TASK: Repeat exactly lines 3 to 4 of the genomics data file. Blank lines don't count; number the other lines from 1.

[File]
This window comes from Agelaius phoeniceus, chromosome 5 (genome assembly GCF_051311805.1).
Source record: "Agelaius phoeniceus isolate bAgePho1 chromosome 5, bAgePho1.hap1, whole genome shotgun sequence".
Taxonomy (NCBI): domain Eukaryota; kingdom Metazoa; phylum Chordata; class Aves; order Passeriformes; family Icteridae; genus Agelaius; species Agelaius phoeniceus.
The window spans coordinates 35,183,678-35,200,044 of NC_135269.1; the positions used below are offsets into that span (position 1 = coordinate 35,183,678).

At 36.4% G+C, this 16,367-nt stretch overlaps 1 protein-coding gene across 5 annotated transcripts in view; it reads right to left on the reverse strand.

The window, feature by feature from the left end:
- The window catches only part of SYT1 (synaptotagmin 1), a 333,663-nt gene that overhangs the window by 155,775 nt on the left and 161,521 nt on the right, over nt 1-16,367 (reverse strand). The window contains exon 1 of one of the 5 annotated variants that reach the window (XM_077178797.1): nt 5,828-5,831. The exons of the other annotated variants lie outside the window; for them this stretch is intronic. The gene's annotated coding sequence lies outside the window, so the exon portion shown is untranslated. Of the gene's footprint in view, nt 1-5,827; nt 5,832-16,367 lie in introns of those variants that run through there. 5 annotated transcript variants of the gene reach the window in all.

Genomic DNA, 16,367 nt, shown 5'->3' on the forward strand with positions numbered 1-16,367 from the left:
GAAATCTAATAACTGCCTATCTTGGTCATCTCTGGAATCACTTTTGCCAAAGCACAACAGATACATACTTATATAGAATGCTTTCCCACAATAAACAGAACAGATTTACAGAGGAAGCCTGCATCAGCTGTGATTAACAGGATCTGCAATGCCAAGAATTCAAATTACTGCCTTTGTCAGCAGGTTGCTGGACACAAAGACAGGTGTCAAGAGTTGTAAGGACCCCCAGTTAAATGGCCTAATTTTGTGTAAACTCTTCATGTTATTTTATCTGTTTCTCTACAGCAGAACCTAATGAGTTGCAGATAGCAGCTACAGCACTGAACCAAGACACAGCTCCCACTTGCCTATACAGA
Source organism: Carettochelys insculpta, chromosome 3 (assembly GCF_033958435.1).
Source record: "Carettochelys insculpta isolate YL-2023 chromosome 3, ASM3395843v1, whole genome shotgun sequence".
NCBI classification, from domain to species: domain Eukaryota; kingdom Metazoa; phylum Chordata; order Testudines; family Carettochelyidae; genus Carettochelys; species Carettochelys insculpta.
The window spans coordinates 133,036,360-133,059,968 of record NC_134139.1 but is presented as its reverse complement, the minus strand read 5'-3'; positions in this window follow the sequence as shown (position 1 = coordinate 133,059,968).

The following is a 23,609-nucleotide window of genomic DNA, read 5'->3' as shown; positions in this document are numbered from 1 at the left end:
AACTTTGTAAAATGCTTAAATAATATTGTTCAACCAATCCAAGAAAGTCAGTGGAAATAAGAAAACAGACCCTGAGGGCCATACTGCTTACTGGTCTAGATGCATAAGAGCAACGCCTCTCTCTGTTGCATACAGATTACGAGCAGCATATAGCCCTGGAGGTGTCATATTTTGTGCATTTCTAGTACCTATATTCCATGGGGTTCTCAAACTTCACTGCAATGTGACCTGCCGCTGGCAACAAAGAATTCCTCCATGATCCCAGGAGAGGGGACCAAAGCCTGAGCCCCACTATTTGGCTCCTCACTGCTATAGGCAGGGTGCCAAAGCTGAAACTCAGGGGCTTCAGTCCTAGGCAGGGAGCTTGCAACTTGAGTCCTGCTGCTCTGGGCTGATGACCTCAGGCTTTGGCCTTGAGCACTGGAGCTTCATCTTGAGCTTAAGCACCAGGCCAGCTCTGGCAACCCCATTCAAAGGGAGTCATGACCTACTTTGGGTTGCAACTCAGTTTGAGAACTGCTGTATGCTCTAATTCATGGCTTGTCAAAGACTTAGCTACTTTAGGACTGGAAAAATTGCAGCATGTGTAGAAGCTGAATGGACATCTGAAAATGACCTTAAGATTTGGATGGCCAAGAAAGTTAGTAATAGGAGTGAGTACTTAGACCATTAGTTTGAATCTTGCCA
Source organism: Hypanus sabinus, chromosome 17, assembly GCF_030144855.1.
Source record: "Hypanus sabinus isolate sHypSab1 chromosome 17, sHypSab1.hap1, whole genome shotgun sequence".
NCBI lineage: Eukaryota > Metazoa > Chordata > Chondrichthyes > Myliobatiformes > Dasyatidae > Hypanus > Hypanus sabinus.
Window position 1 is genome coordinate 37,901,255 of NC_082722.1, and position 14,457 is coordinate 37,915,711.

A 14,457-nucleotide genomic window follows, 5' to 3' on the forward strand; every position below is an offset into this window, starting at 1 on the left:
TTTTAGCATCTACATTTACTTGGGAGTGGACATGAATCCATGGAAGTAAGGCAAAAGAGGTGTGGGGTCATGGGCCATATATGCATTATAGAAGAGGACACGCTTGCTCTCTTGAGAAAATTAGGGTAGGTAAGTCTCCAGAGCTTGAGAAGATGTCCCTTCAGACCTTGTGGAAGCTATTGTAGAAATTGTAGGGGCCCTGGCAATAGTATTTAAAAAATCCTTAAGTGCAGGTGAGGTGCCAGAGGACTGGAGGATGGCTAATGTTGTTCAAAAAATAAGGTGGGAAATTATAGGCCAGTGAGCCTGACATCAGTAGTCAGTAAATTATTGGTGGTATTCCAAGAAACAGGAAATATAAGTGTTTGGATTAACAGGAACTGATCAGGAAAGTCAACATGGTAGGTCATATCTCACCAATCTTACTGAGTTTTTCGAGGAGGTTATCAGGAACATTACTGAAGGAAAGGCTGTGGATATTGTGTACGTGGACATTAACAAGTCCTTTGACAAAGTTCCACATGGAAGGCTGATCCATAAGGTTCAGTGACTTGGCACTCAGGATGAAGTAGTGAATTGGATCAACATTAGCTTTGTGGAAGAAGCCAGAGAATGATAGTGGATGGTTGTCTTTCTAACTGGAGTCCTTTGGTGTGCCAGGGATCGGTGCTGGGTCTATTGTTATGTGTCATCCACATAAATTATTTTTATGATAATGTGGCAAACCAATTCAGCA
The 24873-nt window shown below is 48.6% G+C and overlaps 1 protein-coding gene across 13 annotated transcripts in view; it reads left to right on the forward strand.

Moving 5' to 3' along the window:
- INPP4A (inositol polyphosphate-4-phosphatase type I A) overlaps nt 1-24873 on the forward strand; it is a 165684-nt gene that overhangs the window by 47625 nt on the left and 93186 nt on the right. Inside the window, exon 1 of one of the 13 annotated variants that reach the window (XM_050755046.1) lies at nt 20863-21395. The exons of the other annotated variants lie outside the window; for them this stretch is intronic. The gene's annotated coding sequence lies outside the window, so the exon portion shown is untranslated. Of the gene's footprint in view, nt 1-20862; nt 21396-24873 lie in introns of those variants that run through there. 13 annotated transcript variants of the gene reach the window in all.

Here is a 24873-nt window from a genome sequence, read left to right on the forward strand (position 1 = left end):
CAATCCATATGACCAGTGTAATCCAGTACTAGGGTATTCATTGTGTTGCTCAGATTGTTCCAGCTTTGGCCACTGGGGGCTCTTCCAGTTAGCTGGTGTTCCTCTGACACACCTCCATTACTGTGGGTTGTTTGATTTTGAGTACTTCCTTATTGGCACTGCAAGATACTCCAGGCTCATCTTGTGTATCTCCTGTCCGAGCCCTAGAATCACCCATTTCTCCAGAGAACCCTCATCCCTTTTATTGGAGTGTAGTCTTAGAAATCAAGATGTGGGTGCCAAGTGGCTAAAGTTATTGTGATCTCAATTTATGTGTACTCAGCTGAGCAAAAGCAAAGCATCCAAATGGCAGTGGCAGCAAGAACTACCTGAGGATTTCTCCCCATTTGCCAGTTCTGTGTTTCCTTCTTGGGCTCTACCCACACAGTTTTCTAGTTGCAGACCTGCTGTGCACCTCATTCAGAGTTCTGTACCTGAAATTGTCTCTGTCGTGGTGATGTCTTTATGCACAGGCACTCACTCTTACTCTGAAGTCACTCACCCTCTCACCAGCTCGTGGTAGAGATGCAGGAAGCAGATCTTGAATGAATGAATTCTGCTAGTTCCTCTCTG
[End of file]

Taxonomy (NCBI): domain Eukaryota; kingdom Metazoa; phylum Chordata; class Aves; order Passeriformes; family Icteridae; genus Agelaius; species Agelaius phoeniceus.
The window spans coordinates 35,183,678-35,200,044 of NC_135269.1; the positions used below are offsets into that span (position 1 = coordinate 35,183,678).